- The Food and Drug Administration on Friday approved a new medicine for prostate cancer, clearing Johnson & Johnson’s Akeega for use in certain patients newly diagnosed with advanced disease.
- The drug is a pill that combines niraparib — a medicine currently sold by GSK as Zejula — and J&J’s prostate cancer treatment Zytiga. J&J licensed use of niraparib in prostate cancer before GSK acquired the drug’s original owner, Tesaro, in 2019.
- The agency greenlighted Akeega for use alongside the steroid prednisone in the estimated 10% to 15% of prostate cancer patients with suspected BRCA mutations. The narrow label is similar in scope to what the FDA granted this year to two other, similar drugs known as “PARP” inhibitors because of the DNA-protecting enzyme they target.
Approval of Akeega follows U.S. clearances in the same setting for Merck and AstraZeneca’s Lynparza and Pfizer’s Talzenna. Collectively, they represent new ground for PARP blockers, which were previously only available for prostate cancer patients whose disease progressed after one or two commonly-used therapies.
Yet, the market opportunity is lower than drugmakers once envisioned. The FDA approved Lynparza and Talzenna only in a narrow subgroup of patients due to concerns about their safety and effectiveness in the broader population. Though European regulators took a different view and approved wider Lynparza use, the stricter standards in the U.S. have led analysts to significantly lower their sales projections for PARP blockers in prostate cancer.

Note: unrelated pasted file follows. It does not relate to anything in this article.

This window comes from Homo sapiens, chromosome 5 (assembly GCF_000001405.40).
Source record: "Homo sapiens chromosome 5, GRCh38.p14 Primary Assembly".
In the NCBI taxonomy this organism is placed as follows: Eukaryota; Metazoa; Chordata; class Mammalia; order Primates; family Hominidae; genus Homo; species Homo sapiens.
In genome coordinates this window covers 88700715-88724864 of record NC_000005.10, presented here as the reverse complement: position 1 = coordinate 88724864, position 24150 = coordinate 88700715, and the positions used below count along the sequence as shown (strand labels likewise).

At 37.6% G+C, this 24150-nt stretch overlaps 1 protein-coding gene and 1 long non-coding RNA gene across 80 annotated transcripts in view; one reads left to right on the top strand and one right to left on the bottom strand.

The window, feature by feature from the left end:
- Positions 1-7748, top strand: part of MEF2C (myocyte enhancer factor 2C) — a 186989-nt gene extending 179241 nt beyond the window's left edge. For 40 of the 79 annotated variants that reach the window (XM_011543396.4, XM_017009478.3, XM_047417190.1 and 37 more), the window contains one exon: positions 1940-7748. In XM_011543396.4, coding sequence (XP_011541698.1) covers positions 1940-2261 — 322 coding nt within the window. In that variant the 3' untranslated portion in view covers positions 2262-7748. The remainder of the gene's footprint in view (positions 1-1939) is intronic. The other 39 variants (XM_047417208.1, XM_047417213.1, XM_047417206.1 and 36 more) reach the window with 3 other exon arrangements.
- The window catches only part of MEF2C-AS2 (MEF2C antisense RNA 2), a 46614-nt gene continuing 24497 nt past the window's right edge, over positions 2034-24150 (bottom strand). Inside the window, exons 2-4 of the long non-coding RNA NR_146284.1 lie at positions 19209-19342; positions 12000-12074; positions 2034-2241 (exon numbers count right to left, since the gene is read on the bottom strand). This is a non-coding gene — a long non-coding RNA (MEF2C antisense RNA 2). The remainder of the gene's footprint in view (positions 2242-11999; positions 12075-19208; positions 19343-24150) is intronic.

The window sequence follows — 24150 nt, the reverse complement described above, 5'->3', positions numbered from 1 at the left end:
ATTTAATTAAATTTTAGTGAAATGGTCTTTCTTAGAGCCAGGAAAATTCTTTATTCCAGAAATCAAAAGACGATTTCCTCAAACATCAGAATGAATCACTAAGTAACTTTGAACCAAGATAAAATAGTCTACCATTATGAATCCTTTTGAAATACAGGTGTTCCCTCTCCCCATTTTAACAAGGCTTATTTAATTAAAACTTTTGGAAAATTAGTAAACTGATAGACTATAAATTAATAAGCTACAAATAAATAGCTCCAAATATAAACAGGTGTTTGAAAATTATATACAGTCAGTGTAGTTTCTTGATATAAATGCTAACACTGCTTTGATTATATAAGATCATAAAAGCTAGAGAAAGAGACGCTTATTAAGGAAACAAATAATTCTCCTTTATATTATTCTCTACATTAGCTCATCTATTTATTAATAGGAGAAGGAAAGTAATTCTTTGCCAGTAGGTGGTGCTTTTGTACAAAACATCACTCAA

And in April, J&J received a more limited clearance in Europe than it had sought. The company tested Akeega in patients with a variety of different genetic alterations who hadn’t received a prior therapy — or, at most, up to four months of Zytiga and a steroid — and reported a benefit in the overall group.
However, the benefit was driven by BRCA-positive patients, who often have faster-moving cancers and poorer health outcomes. In that group, treatment was associated with a 47% reduction in the risk of disease progression after a median of just over two years. European drug regulators approved Akeega only for those patients.
The FDA on Friday issued a similar decision, meaning J&J will now compete with Talzenna and Lynparza for smaller market share. The company noted how Akeega is the “first-and-only dual action” tablet, as the drug combines a PARP inhibitor with a commonly used hormone therapy, Zytiga. By comparison, Talzenna and Lynparza are both taken alongside hormone drugs.
Patients must get a confirmed BRCA diagnosis via an FDA-approved genetic test to be eligible for treatment. The most common serious side effects associated with Akeega in testing were pain, fatigue, constipation, high blood pressure and nausea. About 15% of patients who received treatment left the study because of an adverse reaction.